Of the many binary correspondences which we may readily consider, one, inside/outside quite visually and literally contains an object which mediates its dualisms. The forward slash, a membrane, is the very border which keeps its terms apart, the side which orients in from out. The slash-border makes it easy to differentiate the terms as two separate entities as opposed to one insideoutside. Is this violence yet? At the scale of nation-states and their sovereignty, both law-positing and law-preserving violences accompany protocols of border control and protection. An electrified fence at the borderline of some property evokes the police’s/policing’s spectral ability to create legal situations where “no clear situation exists.” Yet unlike the more static territorial borders upon which electric fences are built, nation-states alter the territoriality of their boundaries to inflict violence beyond their limits. As Laleh Khalili writes, “the US assumed Guantanamo Bay was exempt from the writ of habeas corpus because of its ambiguous territorial status: at once a perpetual holding of the US under an indefinite lease, and not included within the boundaries of the US between it is non-annexed colonial space.” . Ambiguity between territory and legal sovereignty has permitted the US regime to inflict acts of atrocity against the people detained at Guantanamo Bay. Violence need not be inflicted only through legal loopholes though—in an example of imperialist territory externalization, “the EU is training a new counterterrorism and anti-migration force, called the G5 Sahel Cross-Border Joint Force, with Burkina Faso, Chad Mali, Mauritania, and Niger… UK soldiers are training Tunisian armed forces; Italy has redeployed troops from Iraq and Afghanistan to Niger, Libya, and Tunisia; France has forces in Tunisia and Niger; Germany is training border guards in Libya; and French and German militaries are training agents in Mali.” In these cases of “Europe’s new border guards”, the border as a legal, carceral entity is extended, expedited to punish migrants before they even reach the de facto limits of their destinations. From within the nation-state, recycled myths of the outsider as a pathogenic threat prevail to justify criminalizing immigration. Di Cesare powerfully recalls Hobbes’ Leviathan as a symbol of the savage and lawless wilderness, the perpetual virtual war raging beyond the borders. But perversely, it is not desperate migrants who embody the Leviathan when inhospitable states relegate them to be held in asylum aboard floating cruise ships.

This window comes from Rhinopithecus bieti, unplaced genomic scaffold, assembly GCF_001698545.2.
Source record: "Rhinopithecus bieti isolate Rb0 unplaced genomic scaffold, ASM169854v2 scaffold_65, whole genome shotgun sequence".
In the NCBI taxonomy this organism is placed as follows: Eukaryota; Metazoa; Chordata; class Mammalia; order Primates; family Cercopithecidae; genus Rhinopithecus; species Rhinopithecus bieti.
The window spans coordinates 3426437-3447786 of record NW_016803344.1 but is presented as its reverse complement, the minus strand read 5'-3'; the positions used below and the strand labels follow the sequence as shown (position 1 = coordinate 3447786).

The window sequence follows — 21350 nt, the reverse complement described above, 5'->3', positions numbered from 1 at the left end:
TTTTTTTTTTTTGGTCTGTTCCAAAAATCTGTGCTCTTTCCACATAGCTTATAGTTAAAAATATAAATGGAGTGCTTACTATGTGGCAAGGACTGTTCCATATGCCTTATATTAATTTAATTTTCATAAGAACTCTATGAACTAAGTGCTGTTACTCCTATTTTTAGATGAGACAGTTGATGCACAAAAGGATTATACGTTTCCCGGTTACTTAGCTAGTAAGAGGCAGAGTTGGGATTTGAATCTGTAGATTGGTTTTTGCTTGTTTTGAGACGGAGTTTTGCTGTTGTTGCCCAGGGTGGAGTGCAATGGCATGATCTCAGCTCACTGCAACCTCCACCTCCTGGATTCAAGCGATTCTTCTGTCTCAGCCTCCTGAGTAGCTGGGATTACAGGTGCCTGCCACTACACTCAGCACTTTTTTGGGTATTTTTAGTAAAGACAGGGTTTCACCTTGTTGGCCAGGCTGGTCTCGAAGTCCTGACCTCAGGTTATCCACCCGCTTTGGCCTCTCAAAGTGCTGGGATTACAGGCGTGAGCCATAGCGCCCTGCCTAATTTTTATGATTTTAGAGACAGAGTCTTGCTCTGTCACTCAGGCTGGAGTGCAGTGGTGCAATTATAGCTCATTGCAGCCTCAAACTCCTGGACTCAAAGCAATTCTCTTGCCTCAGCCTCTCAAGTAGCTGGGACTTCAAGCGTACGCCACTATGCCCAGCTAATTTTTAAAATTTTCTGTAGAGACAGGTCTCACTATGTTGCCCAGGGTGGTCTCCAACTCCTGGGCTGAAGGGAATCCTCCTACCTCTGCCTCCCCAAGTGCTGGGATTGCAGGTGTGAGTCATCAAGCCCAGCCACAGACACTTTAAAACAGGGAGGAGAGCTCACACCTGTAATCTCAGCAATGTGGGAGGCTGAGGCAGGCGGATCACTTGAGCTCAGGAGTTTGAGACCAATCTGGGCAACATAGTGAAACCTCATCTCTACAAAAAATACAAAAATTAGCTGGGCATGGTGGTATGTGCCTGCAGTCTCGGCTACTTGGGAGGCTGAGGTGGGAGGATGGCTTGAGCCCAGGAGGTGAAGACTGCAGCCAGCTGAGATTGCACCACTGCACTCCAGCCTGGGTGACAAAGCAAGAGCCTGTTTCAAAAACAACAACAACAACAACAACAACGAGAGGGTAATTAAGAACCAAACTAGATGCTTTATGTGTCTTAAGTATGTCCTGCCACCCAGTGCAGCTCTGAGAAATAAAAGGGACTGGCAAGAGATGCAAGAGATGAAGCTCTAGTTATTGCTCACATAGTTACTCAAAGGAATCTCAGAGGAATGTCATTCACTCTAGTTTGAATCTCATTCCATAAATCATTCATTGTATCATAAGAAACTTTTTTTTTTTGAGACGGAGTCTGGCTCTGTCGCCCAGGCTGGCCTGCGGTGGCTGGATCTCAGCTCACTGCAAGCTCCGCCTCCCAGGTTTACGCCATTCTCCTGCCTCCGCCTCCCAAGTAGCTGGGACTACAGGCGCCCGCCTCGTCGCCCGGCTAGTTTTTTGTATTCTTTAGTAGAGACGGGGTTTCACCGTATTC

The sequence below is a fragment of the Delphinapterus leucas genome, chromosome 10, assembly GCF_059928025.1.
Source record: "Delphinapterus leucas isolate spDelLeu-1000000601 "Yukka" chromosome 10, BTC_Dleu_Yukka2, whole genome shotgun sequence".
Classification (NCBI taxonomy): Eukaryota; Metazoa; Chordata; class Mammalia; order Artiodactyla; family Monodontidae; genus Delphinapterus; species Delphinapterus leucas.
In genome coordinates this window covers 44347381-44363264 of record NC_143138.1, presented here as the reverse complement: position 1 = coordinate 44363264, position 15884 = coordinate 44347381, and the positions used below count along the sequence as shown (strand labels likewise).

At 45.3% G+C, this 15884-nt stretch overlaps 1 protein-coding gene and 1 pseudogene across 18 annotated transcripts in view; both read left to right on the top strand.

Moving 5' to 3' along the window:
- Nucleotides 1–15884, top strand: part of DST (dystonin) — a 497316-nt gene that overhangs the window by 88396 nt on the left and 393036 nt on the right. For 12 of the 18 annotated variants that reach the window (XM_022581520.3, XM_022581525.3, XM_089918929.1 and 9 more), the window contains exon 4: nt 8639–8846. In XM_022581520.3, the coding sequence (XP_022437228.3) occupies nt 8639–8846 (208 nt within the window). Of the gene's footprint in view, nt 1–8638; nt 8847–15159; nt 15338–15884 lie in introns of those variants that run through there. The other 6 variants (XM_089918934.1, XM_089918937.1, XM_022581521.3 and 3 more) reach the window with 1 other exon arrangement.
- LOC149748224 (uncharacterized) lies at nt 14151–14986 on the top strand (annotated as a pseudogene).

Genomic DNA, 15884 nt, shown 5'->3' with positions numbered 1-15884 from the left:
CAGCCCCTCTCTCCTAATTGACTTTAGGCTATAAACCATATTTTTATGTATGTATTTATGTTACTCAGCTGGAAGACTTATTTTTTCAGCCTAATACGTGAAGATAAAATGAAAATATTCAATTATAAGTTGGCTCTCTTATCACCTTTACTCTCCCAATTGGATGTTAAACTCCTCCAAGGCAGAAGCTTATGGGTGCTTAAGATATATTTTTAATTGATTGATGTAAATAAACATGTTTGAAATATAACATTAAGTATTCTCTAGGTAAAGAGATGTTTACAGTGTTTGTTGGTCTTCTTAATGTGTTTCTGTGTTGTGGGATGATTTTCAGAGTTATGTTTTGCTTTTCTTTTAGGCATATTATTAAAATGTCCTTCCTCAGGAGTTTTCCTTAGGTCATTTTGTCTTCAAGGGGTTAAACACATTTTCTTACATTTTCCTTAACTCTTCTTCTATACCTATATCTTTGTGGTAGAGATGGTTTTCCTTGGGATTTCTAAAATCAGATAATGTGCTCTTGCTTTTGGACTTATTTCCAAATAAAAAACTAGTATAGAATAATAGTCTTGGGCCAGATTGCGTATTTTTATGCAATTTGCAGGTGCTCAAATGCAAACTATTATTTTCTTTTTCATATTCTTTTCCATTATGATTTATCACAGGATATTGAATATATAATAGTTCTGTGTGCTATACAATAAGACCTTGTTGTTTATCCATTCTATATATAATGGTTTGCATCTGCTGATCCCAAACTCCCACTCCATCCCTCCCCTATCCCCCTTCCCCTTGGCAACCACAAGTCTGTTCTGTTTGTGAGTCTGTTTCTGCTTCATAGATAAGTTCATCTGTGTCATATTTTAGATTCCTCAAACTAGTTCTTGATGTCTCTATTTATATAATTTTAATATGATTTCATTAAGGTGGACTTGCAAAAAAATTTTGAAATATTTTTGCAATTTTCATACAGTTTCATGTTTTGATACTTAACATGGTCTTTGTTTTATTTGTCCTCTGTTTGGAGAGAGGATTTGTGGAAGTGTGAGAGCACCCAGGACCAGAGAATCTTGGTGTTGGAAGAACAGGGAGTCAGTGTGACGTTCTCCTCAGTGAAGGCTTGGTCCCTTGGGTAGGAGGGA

In Migrants and the State, Donna Di Cesare makes a philosophical move towards rejecting the boundary-as-cudgel seen above, starting with the the intersubjective: “[w]hat must be put into question is the metaphysical dichotomy between the internal and the external – the foundation of political separation… A philosophy of the migrant requires a spectator capable of moving from the internal to the external, and vice versa; able not only to recount and redeem the shipwreck, but also to pass judgment on it.”
The motion outlined in her description evokes three consecutive tracks on Jefre Cantu-Ledesma’s album Love Is A Stream: Where I End & You Begin, Body Within Body, and Where You End & I Begin. Together, the pieces precisely call into question the self/other boundary, representing a movement from the internal to external and vice versa. In the first movement, a tangle of ambient reflections intensifies, perhaps joined by the timbre of a human voice before breaking open, erupting in a rumble while a delicately sustained melody soars overhead before the elements dissipate, ending abruptly The boundary is cracked apart, its contents ooze into the second piece, which drifts along to suggest an undifferentiated flow, a pure blending of subjectivity: insideoutside. A nagging harshness at the start of the third piece is soon smoothed away, assuaged by the presence of another. Balanced, the elements have returned to their respective bodies, but they fade out together. The pieces trace an affective outline of spectatorship toward a philosophy of migration, a solidarity beyond boundaries where no one subjectivity takes primacy over another. The sound pieces’ experiential traverse approximates Di Cesare’s alliance between the migrant and the spectator. But at what point in this “journey to the Other and back” does the citizen spectator gain more than just understanding of the other? How might such alliances between migrants and citizens, beginning in the abstract as metaphysical relations, convert into substantive actions?
 Walter Benjamin, Peter D. Fenves, and Julia Ng, Toward the Critique of Violence: A Critical Edition (Stanford, California: Stanford University Press, 2021), 48.
 Laleh Khalili, “Carceral Seas,” Millennium: Journal of International Studies 49, no. 3 (June 2021): 462–471, accessed October 30, 2022, http://journals.sagepub.com/doi/10.1177/03058298211040188, 464.
 Harsha Walia, Border and Rule: Global Migration, Capitalism and the Rise of Racist Nationalism (Halifax, NS: Fernwood Publishing, 2021), 12.
 Walia, 12.
 Not a direct quote, but thanks to Khalili’s “Carceral Seas” for this thought.
 Donatella Di Cesare, Resident Foreigners: A Philosophy of Migration, English edition. (Medford, MA: Polity, 2019), 14.
 Daniel Boffey, “Dutch Plans to House Refugees on Cruise Ships Described as ‘Absurd’ and Illegal,” The Guardian, July 22, 2022, sec. World news, accessed October 31, 2022, https://www.theguardian.com/world/2022/jul/22/dutch-plans-house-refugees-cruise-ships-netherlands.
 Di Cesare, 22. Italics mine.